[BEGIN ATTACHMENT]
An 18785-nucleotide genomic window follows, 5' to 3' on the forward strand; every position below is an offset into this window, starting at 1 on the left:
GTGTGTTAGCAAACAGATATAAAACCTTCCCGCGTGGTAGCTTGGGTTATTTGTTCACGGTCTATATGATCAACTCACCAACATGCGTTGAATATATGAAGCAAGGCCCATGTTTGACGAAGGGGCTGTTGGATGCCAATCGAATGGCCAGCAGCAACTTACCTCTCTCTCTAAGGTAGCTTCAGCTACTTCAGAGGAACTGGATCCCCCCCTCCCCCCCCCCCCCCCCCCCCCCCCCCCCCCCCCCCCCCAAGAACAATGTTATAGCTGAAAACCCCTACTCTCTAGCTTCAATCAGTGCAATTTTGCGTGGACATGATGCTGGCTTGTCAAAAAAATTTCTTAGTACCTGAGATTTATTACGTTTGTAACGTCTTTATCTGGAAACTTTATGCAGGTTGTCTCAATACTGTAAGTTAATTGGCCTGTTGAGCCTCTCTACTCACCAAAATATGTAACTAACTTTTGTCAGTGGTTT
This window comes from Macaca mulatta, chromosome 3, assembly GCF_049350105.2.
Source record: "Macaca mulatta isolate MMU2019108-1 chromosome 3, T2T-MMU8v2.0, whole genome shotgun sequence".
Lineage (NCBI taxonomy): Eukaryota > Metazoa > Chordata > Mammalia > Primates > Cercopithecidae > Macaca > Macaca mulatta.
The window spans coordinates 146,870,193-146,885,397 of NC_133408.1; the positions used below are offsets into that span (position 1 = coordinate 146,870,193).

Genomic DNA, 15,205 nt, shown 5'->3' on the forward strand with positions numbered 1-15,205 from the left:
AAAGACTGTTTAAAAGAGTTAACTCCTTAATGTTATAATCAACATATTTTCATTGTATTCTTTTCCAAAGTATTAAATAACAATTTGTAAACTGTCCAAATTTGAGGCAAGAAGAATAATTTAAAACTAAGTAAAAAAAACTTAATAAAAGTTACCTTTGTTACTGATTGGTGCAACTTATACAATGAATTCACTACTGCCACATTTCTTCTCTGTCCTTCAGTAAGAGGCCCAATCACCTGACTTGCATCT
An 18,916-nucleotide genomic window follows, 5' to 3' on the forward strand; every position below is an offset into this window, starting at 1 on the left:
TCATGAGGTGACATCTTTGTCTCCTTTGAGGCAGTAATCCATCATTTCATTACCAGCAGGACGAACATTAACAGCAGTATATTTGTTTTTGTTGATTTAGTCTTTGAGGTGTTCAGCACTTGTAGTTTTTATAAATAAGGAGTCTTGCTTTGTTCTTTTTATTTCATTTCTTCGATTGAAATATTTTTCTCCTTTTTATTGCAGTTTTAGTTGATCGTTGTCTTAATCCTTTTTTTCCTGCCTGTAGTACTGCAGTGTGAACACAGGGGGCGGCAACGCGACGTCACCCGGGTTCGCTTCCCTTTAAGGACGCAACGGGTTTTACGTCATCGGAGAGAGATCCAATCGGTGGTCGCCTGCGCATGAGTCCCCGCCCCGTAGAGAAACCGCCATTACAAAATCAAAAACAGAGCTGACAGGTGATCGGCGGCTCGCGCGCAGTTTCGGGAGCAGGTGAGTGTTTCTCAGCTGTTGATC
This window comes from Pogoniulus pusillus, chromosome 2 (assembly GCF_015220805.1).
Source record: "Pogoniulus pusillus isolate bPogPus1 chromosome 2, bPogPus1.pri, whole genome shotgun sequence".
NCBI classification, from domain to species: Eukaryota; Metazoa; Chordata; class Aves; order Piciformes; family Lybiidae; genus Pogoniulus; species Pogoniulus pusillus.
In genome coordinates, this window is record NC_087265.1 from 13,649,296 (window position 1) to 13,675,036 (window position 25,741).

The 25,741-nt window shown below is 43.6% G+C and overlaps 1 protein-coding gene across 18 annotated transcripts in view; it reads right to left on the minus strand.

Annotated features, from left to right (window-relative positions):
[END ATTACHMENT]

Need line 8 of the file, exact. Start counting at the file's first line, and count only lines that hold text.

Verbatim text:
AAAGACTGTTTAAAAGAGTTAACTCCTTAATGTTATAATCAACATATTTTCATTGTATTCTTTTCCAAAGTATTAAATAACAATTTGTAAACTGTCCAAATTTGAGGCAAGAAGAATAATTTAAAACTAAGTAAAAAAAACTTAATAAAAGTTACCTTTGTTACTGATTGGTGCAACTTATACAATGAATTCACTACTGCCACATTTCTTCTCTGTCCTTCAGTAAGAGGCCCAATCACCTGACTTGCATCT